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Kale, sometimes known as leaf cabbage, is a kind of cabbage (Brassica oleracea) cultivar produced for its edible leaves, however certain varieties are also used as ornamentals. The leaves of the kale plant are green or purple, and the core leaves do not form a head (as with headed cabbage). Kales are said to be closer to wild cabbage than most farmed Brassica oleracea varieties.
Kale is said to have originated in the eastern Mediterranean and Asia Minor, where it was first grown for sustenance around 2000 BCE. In the 4th century BC, curly-leaved cabbage cultivars coexisted alongside flat-leaved forms in Greece. The Romans called these types Sabellian kale, and they are thought to be the forefathers of contemporary kales.
Hard-heading cabbage is the first cabbage to be recorded in Western Europe, dating back to the 13th century. Hard-heading cabbage and loose-leaf kale are distinguished in records from 14th-century England.
Russian traders introduced Russian kale to Canada and eventually the United States in the 19th century. Despite his distaste of cabbages, including kale, USDA botanist David Fairchild is credited for introducing kale (and many other crops) to Americans, having brought it back from Croatia. Kale was commonly planted in Croatia at the time, owing to its ease of cultivation, low cost, and ability to desalinate soil. Kale was predominantly utilized as a decorative vegetable in the United States for most of the twentieth century; but, due to its nutritional content, it became increasingly popular as a culinary vegetable in the 1990s.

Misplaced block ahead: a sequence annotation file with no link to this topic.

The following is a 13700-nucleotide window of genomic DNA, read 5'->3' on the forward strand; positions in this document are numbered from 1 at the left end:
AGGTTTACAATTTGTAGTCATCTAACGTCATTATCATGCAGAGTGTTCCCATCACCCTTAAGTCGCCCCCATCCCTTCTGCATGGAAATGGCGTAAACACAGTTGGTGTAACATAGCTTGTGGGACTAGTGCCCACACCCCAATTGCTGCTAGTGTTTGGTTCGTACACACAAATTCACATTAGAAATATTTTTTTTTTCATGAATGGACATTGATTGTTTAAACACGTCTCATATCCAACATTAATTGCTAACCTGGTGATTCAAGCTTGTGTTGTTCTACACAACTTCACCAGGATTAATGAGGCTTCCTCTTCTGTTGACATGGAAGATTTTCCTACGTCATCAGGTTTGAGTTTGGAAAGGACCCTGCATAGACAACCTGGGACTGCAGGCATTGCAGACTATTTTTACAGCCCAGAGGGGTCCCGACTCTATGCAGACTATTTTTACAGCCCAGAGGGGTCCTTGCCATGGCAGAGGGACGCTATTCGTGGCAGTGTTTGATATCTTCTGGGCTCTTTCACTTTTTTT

The Dig for Victory initiative supported the growing of kale (and other vegetables) in the United Kingdom during WWII. The vegetable was simple to cultivate and offered vital elements that were lacking in rationed diets.
Kale variants may be distinguished by the length of the stem, which can be short, medium, or long, as well as the distinct leaf kinds. The leaves range in color from light green to green, dark green, violet-green, and violet-brown.
Leaf type classification:
Curly-leaf is a kind of plant with a curly leaf (Scots kale, blue curled kale)
Bumpy-leaf (black cabbage, also known as Tuscan Cabbage, Tuscan Kale, lacinato, and dinosaur kale), also known as Tuscan Cabbage, Tuscan Kale, lacinato, and dinosaur kale.
a simple leaf (flat-leaf types like red Russian and white Russian kale)
Leaf and spear, or a leaf with a feathery appearance (a cross between curly- and plain-leaf)
Decorative (less palatable and tougher leaves)
White and lavender ornamental kale
Because kale can grow deep into the winter, one type of rape kale is known as “hungry gap,” after the period in ancient agriculture when nothing else could be collected during the winter. Jersey kale, sometimes known as cow cabbage, is a taller variant. Kai-lan, often known as Chinese kale, is a Chinese kale cultivar. The bumpy-leaved kale is often known in Portugal as “couve galega” (Galician kale or Portuguese Cabbage).